How the classical musician can feel fear and still perform
I had the privilege to be on a Zoom call last week hosted by my Alma Mater, Eastman School of Music and the incomparable Joel Luks. There were dozens and dozens of Bonnie Boyd’s students reminiscing about our time in school and as her student. The list of accomplishments in this group of musicians goes deep and wide: top tier orchestras, professors, recording artists, doctors, financiers, scientists and on and on.
At one point Bonnie started sharing about her time as a student and how she feared she’d lost her fire and that she was done for as a player. And Every Single Flutist on that call was either nodding their head, or laughing in agreement, or recalling when they had that same experience.
Every. Single. One.
The fear of failure doesn’t discriminate. It shadows anyone and everyone who is doing brave and authentic work.
So whether you are playing on the stage of Orchestra Hall or you are playing your first recital, know that fear of failure will be there. It just will.
I have a new classmate in a course I’m taking and we got to talking about failure. She shared how she recently interviewed dozens of scientists and engineers who create on the international stage.
Do you want to know the ONE THING that was common between them all?
How they view failure.
Every single person said that failure is an essential component to creativity. That it is only through trying and failing that we can create something new.
Failure is not something to be avoided, it is something to be embraced!
The musician inside me shuddered.
The human inside me nodded and said YES.
True, authentic artistry cannot be measured by a tuner or bounded by a metronome. It operates on a completely different plane of existence.
Yes, just as engineers need precision when they are building, so too do we need it as we prepare music.
But, ultimately, we MUST elevate ourselves above the search for perfection to the search for connection.
So, if we are going to bring our art into this world, we must rumble with failure. We need to confront our fears head on, contend with them, honor them. And Move Through Them.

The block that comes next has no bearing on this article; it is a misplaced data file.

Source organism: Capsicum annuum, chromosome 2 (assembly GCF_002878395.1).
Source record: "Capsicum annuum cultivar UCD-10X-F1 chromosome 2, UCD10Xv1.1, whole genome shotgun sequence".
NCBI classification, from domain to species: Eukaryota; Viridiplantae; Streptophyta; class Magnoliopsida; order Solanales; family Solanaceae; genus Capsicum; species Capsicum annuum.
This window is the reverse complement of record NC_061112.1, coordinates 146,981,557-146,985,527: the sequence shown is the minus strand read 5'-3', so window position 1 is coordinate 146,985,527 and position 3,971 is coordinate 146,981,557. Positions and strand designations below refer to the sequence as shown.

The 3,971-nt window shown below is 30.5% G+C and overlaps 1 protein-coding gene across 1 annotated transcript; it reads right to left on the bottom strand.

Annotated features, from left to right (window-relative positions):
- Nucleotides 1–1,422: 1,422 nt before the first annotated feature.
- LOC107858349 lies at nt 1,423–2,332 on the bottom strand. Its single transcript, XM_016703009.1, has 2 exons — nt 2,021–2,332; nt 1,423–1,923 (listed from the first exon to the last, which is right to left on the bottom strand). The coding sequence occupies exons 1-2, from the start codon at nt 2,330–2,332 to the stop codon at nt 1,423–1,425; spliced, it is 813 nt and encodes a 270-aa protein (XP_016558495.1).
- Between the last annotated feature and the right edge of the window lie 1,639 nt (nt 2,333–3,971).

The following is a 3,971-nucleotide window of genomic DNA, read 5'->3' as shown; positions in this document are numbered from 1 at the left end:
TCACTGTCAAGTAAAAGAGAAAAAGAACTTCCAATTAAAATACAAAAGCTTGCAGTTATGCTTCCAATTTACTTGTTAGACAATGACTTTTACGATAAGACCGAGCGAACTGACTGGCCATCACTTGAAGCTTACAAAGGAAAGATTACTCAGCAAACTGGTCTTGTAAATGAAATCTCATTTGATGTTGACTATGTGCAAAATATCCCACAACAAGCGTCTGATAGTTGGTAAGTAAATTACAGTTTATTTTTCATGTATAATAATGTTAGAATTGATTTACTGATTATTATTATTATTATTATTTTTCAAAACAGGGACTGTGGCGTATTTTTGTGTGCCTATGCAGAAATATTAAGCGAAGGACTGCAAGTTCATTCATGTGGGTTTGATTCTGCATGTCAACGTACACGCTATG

Here Are 3 Ways to Move Through the Fear of Failure.
Set an intention. When you walk on stage, what are you trying to do? Execute the Ibert Concerto flawlessly? NO!!! Anyone can do that. No, you are bringing your fullest self through the music so that your audience can feel. Can be connected. Can be known.
Or maybe for you it is something different? What I do know is that it is bigger than playing
perfectly. Align yourself with that and you can’t fail.
Choose COURAGE. “It is worse to spend your life on the outside looking in, wondering what if, than it is to try and dare greatly and risk the chance of failure. Dare greatly; get in the arena and try.” Brene Brown
Man in the Arena Speech. Read this Every Day. You can live safe and small like I did for 10 years after I quit putting my voice into the world OR you can put all of you into this world, fail again and again, and know that you were true to your calling as an artist and as a human in this world.
Remember WHO YOU ARE. Your identity, your value and worth as a human does not hinge upon how a performance or audition goes. It simply doesn’t. You are a beautiful creation, full of light and love and heartbreak… You matter because you exist. No achievement can make you matter more and not failure can take it away.
It is easy not to fail. You just live a small life. You stay in your comfort zone. You numb, you shove down your dreams, and you stay on your couch.
I’ve done that and I don’t want that life for you. It is worse than the most painful failure you will ever experience.
Next Steps and Additional Resources
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First, check out our Personalized Mindset Tools Quiz to discover the mindset strategies perfect for YOU!
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Founder of The Musician's Mindset
Katie is dedicated to helping musicians overcome stage fright and believe in their own unique artistic voice. She believes live classical music is a powerful antidote for the division, pain, and loneliness pervasive in the culture and strives to support all artists to confidently share their work with the world. She lives in Cincinnati with her husband, three kiddos, a dog, a snake, and a goldfish.